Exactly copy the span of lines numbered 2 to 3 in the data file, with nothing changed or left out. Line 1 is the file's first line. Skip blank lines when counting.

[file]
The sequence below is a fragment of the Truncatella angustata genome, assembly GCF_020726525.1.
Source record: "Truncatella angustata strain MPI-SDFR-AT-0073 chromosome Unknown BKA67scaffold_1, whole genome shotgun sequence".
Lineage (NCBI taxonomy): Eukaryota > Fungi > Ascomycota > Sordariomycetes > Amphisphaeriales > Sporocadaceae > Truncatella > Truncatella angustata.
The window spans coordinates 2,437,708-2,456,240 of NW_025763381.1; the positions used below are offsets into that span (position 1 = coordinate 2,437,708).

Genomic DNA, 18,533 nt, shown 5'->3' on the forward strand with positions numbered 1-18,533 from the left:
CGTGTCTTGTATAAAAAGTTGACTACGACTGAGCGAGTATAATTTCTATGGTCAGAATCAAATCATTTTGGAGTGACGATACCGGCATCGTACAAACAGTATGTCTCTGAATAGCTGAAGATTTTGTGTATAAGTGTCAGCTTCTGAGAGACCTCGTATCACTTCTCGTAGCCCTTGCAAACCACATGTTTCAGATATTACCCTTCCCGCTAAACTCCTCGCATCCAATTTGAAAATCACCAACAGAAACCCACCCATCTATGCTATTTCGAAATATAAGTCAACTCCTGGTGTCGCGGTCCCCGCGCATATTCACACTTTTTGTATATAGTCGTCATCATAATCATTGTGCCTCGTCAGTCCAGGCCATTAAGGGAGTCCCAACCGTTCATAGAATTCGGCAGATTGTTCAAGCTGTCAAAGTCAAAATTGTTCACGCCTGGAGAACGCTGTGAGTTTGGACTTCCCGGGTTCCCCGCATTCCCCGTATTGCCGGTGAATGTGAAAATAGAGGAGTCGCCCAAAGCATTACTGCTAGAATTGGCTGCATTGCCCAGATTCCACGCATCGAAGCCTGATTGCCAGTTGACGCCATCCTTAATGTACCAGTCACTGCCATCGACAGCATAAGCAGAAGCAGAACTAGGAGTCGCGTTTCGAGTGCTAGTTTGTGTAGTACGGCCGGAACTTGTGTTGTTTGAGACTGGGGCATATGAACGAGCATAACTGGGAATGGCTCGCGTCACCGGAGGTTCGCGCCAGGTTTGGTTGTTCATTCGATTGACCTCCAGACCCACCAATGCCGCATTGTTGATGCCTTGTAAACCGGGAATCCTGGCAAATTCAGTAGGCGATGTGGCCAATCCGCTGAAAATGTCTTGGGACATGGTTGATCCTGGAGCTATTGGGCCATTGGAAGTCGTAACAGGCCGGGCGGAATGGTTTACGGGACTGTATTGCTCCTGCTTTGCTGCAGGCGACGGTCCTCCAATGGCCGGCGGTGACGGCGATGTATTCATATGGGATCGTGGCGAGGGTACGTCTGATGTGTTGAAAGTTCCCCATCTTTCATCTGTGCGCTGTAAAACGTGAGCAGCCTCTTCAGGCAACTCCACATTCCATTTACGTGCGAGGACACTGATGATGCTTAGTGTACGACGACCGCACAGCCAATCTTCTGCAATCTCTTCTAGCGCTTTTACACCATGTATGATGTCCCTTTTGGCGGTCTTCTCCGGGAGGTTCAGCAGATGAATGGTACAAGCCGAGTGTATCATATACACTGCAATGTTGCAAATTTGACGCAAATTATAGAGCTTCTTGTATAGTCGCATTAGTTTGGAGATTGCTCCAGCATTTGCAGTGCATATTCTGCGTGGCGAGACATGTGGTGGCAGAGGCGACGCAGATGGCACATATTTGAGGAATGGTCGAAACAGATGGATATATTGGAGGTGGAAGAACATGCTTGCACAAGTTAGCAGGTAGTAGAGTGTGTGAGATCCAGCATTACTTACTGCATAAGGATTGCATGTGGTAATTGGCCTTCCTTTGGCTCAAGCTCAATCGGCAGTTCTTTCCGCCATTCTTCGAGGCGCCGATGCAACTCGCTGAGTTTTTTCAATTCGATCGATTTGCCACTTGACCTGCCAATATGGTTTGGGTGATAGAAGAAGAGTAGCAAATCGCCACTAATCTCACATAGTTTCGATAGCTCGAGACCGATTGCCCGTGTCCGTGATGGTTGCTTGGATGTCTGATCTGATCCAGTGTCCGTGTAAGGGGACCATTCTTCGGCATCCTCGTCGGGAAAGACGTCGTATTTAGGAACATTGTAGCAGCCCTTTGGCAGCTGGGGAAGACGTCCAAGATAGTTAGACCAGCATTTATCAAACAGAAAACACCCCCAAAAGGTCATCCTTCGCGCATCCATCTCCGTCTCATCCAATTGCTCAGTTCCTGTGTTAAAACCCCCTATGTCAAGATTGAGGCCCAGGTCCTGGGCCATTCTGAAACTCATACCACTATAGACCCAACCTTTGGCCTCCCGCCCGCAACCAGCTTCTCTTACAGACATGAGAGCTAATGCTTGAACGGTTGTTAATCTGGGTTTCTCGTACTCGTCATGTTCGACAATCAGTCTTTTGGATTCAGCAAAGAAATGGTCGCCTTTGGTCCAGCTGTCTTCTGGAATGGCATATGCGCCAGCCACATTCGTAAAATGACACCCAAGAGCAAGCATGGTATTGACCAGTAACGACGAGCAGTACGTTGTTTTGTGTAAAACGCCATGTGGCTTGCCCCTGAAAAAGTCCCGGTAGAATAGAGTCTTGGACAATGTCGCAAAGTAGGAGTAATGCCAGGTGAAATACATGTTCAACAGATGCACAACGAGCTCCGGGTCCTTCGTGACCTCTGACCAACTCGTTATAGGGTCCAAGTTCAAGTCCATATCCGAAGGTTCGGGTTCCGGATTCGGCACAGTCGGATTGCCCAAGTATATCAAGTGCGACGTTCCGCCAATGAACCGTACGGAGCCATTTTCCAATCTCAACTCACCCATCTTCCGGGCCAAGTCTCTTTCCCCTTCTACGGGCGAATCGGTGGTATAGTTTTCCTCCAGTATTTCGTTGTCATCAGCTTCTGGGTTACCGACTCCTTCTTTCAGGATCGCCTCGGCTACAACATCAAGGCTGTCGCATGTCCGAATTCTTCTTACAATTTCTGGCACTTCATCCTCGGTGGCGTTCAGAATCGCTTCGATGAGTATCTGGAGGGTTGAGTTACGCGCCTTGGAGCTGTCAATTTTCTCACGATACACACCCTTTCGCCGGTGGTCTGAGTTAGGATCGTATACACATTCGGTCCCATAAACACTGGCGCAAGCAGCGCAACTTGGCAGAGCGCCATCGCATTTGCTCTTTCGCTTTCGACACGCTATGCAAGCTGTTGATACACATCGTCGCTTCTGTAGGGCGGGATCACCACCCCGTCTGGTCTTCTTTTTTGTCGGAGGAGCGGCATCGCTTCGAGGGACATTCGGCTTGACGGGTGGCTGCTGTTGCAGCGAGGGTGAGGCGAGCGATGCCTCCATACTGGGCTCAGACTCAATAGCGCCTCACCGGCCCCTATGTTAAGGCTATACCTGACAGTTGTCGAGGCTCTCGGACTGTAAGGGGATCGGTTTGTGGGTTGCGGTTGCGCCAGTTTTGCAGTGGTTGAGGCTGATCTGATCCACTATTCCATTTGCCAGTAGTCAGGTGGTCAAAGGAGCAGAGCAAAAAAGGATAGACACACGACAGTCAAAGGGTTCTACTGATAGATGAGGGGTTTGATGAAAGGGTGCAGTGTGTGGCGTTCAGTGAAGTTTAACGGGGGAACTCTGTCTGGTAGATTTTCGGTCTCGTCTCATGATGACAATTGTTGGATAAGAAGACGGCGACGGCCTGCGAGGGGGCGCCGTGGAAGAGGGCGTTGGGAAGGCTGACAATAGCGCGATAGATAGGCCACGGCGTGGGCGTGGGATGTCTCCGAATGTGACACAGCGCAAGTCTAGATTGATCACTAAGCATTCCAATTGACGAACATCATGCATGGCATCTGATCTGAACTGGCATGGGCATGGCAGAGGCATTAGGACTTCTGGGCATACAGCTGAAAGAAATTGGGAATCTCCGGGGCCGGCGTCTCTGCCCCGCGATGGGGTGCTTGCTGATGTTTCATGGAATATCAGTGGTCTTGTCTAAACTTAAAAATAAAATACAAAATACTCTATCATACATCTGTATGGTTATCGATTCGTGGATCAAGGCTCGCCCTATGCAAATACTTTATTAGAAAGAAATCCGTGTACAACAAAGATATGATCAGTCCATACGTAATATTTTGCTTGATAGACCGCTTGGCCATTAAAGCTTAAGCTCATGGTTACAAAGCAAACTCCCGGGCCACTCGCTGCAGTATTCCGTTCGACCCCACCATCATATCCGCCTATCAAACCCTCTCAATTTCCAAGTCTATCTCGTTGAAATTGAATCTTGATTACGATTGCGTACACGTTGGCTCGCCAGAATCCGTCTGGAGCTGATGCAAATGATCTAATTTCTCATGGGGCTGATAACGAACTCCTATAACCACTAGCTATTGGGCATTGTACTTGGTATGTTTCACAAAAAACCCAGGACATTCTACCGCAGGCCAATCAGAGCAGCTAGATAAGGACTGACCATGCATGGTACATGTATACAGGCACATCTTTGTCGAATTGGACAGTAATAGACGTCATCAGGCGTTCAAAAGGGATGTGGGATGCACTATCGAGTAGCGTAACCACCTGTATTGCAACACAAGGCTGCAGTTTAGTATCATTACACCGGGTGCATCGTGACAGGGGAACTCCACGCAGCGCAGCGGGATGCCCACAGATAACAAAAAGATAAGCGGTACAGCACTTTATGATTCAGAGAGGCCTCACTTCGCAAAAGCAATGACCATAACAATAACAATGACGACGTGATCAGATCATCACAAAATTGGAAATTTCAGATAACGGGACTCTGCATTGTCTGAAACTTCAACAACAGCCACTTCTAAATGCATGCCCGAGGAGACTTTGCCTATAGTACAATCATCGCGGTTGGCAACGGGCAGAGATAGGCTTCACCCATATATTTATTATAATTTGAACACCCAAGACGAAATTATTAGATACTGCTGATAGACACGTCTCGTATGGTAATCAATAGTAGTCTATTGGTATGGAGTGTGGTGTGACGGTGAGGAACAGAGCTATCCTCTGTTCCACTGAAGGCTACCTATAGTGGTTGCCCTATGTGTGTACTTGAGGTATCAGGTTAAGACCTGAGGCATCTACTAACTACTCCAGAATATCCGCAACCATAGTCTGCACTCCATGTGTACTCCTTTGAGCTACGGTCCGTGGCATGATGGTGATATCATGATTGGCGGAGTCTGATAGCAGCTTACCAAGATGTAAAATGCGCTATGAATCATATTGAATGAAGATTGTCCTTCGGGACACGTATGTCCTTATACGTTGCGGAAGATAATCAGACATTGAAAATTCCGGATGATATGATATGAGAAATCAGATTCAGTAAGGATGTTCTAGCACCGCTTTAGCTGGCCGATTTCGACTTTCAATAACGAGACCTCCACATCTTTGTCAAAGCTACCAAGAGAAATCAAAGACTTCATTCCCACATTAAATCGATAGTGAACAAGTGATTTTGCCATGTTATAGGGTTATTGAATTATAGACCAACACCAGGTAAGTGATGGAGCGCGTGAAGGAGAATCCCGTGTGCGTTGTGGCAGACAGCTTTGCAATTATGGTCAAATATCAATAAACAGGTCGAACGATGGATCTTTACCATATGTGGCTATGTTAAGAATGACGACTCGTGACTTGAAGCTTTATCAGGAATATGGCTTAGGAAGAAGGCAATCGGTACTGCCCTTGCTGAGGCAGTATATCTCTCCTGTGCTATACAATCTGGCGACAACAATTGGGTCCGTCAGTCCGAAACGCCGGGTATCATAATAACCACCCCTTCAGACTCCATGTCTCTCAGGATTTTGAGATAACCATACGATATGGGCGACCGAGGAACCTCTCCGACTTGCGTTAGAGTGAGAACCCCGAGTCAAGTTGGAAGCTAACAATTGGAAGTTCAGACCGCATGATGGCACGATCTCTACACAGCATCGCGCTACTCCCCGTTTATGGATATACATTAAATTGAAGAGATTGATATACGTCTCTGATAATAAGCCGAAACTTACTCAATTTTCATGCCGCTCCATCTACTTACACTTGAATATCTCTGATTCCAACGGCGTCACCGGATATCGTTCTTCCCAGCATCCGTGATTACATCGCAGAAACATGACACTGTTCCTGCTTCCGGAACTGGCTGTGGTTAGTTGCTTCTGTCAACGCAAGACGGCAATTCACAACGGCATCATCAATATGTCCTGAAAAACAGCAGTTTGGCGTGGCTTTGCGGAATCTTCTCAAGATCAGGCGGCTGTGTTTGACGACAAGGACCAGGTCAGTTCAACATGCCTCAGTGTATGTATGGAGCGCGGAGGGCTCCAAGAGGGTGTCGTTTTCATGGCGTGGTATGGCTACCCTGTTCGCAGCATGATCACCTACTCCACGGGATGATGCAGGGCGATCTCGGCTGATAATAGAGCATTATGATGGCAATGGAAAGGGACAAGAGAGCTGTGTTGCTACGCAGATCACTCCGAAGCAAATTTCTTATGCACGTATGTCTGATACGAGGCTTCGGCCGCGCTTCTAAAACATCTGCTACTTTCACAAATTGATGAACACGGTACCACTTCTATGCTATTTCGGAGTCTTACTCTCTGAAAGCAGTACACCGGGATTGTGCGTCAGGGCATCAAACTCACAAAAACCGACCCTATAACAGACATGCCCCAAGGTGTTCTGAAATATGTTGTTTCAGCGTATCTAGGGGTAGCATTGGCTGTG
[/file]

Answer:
Source record: "Truncatella angustata strain MPI-SDFR-AT-0073 chromosome Unknown BKA67scaffold_1, whole genome shotgun sequence".
Lineage (NCBI taxonomy): Eukaryota > Fungi > Ascomycota > Sordariomycetes > Amphisphaeriales > Sporocadaceae > Truncatella > Truncatella angustata.